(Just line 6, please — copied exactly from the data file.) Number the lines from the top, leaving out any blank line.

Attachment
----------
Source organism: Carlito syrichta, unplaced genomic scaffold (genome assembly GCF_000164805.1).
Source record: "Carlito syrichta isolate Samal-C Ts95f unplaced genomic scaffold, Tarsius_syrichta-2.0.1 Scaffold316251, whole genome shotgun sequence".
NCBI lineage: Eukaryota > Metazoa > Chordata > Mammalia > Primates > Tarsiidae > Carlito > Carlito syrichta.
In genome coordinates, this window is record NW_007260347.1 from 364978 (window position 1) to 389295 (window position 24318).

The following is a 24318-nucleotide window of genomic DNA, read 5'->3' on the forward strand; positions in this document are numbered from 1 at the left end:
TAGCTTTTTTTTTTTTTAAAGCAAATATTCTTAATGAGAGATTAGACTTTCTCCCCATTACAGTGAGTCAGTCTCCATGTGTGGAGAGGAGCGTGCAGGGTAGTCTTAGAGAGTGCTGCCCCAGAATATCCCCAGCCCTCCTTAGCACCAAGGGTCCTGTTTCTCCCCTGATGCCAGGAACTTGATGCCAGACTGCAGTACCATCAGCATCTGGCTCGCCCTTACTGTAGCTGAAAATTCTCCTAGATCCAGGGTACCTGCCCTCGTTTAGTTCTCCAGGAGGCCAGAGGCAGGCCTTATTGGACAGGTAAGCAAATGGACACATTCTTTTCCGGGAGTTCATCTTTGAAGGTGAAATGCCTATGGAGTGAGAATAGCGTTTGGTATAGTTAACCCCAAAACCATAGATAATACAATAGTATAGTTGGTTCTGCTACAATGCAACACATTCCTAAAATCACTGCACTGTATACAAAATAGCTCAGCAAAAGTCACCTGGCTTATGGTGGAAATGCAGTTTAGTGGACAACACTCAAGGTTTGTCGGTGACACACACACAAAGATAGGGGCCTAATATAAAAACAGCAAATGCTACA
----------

TAGCTTTTTTTTTTTTTAAAGCAAATATTCTTAATGAGAGATTAGACTTTCTCCCCATTACAGTGAGTCAGTCTCCATGTGTGGAGAGGAGCGTGCAGGGTAGTCTTAGAGAGTGCTGCCCCAGAATATCCCCAGCCCTCCTTAGCACCAAGGGTCCTGTTTCTCCCCTGATGCCAGGAACTTGATGCCAGACTGCAGTACCATCAGCATCTGGCTCGCCCTTACTGTAGCTGAAAATTCTCCTAGATCCAGGGTACCTGCCCTCGTTTAGTTCTCCAGGAGGCCAGAGGCAGGCCTTATTGGACAGGTAAGCAAATGGACACATTCTTTTCCGGGAGTTCATCTTTGAAGGTGAAATGCCTATGGAGTGAGAATAGCGTTTGGTATAGTTAACCCCAAAACCATAGATAATACAATAGTATAGTTGGTTCTGCTACAATGCAACACATTCCTAAAATCACTGCACTGTATACAAAATAGCTCAGCAAAAGTCACCTGGCTTATGGTGGAAATGCAGTTTAGTGGACAACACTCAAGGTTTGTCGGTGACACACACACAAAGATAGGGGCCTAATATAAAAACAGCAAATGCTACA